Analysts Predict 2019 Revenue Slowdown For Macau

Several notable iGaming analysts from top-tier financial companies have shared their estimates of Macau’s yearly gross gaming revenue for 2019, and almost all unanimously agree that a certain deceleration is in cards.

The most pessimistic of them, Morgan Stanley experts, forecast a 2% year-on-year slump this year, which would also mark the first time the annual decline has happened since 2015.

As for the reasons why they believe so, they cite the poor VIP sector results, poised to take a 6 percent annual nosedive. The other factor accounted for is the slower growth of a mass market, of about 2 percent.

The Problem of License Renewal

These estimates may seem difficult to grasp, especially looking at past year’s record…

…in 2018, Macau’s gaming revenues rose by 14% to $37.57 billion, making a 2019 decline of 2% seemingly very unlikely. The company does admit that November and December results were exceeding expectations which could make this entire year “inflection point for long-term outperformance.”


Morgan Stanley argues that if there is “one key overhang,” it is the license renewal which “keeps valuation multiples lower than long-term averages.” They went on to elaborate:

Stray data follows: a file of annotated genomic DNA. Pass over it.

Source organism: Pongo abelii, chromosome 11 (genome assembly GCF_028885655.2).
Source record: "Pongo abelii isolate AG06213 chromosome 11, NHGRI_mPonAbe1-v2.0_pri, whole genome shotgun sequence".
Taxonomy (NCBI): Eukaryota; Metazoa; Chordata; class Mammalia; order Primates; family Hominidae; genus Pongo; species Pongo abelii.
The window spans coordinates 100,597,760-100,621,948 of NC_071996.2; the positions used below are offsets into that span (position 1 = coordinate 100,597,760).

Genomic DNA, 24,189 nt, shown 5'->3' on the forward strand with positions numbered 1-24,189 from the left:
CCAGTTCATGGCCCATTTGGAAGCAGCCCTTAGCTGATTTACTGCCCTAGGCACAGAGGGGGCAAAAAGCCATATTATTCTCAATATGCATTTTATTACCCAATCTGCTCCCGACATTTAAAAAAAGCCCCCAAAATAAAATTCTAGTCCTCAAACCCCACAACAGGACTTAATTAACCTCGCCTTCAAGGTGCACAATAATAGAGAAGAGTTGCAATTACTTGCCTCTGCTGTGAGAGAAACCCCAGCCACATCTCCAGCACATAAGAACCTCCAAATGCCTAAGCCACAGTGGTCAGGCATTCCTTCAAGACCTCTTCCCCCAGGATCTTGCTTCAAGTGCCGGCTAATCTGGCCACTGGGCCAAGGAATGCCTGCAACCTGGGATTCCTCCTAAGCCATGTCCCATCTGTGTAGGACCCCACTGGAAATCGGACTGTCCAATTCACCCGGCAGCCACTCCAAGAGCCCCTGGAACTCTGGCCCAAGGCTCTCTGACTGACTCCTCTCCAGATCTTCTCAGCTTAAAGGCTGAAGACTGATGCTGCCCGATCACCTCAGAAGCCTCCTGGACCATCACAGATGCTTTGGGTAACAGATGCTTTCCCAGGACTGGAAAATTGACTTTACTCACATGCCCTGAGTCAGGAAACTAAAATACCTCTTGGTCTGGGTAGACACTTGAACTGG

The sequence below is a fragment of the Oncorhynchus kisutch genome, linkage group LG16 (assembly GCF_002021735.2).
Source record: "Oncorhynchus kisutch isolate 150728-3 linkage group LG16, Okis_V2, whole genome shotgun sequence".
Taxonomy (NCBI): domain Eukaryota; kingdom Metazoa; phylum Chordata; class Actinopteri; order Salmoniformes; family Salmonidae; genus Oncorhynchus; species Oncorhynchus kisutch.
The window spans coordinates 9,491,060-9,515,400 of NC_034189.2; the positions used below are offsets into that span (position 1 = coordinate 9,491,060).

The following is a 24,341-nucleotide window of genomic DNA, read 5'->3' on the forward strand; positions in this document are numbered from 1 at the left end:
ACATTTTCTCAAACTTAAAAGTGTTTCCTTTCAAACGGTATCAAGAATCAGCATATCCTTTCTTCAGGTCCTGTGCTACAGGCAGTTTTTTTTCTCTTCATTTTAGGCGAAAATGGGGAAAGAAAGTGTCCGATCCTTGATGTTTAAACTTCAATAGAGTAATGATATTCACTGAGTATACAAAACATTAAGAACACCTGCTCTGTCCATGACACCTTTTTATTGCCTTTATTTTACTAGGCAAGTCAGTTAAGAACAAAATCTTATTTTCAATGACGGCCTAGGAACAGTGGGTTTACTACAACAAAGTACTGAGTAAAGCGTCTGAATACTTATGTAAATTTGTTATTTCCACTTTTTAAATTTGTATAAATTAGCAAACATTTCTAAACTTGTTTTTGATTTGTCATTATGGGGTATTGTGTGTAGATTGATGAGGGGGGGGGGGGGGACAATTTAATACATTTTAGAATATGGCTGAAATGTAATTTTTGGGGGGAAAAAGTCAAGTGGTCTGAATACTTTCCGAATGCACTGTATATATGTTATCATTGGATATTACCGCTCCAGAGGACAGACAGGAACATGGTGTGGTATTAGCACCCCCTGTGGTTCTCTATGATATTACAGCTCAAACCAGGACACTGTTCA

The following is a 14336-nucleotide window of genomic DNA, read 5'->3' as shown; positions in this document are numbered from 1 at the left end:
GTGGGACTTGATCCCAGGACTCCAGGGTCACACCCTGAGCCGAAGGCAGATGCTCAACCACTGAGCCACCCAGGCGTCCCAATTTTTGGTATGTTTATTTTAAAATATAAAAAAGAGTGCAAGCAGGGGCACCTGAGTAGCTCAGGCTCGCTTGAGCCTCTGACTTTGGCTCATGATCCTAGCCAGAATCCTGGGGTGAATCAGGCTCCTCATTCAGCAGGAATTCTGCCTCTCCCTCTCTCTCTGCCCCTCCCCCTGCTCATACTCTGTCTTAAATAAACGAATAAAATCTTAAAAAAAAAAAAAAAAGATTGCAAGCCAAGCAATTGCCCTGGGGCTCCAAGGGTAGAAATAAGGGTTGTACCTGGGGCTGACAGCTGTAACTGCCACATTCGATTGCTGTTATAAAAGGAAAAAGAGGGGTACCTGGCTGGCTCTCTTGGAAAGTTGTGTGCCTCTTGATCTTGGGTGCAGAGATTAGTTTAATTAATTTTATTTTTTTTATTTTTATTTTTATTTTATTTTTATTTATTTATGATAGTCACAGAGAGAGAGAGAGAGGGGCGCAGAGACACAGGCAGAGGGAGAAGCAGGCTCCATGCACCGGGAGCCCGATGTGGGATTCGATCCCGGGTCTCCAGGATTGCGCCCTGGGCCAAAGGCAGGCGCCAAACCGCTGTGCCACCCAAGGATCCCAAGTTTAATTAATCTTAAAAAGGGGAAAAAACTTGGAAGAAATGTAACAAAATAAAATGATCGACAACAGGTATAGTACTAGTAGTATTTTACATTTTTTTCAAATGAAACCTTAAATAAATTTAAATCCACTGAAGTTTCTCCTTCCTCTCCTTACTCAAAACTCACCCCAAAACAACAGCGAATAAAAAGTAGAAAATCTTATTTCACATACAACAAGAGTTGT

“While we remain bullish on the prospects for all six concessionaires to keep their licenses, the market may continue to fear the unknown. Worse still, any licensing decisions may not be made until 2021 (after extending SJM/MGM for two years).”

They further indicated that Macau’s growth boils down to improving infrastructure and low penetration and that they see the cyclical slowdown in 2019. “We change our industry view to In-Line from Attractive due to tightened liquidity, full smoking ban pressuring VIP and premium mass growth in 2019, and potential decline in EBITDA YoY growth in 1Q19.”

Their namesake, JP Morgan, is of more optimistic outlook…

…They too agree that Macau’s GGR hey-days are gone and that 2019 won’t see the double-digit rise in revenue – but they still do forecast a rise.

Their analysts, DS Kim and Sean Zhuang say that the gross gaming revenue rise will be below 10%, although they still hold it possible that the double-digit growth will return in 2020.

In a matter of a year or two, licenses will expire for a large number of key operators such as SJM Holdings, MGM China, Sands China, Wynn Macau, Galaxy Entertainment and Melco Resorts. Sands, Wynn and MGM make for 60% of Macau’s market, which makes it very obvious how hazardous their eventual leaving would be.

The government of the world’s biggest gambling hub is expected to impose higher license extension costs and taxes, as well as some new regulatory conditions.

To top it all off, the ongoing trade war between China and USA could make matters even more difficult for Macau.

Investors in Macau have already been warned that January aggregated revenue may remain static, following a lower than expected turnover during the first week of the month.


“2019 could see gross gaming revenues 2 pct yearly drop – Brokerage”, Nelson Moura,, January 7, 2019.

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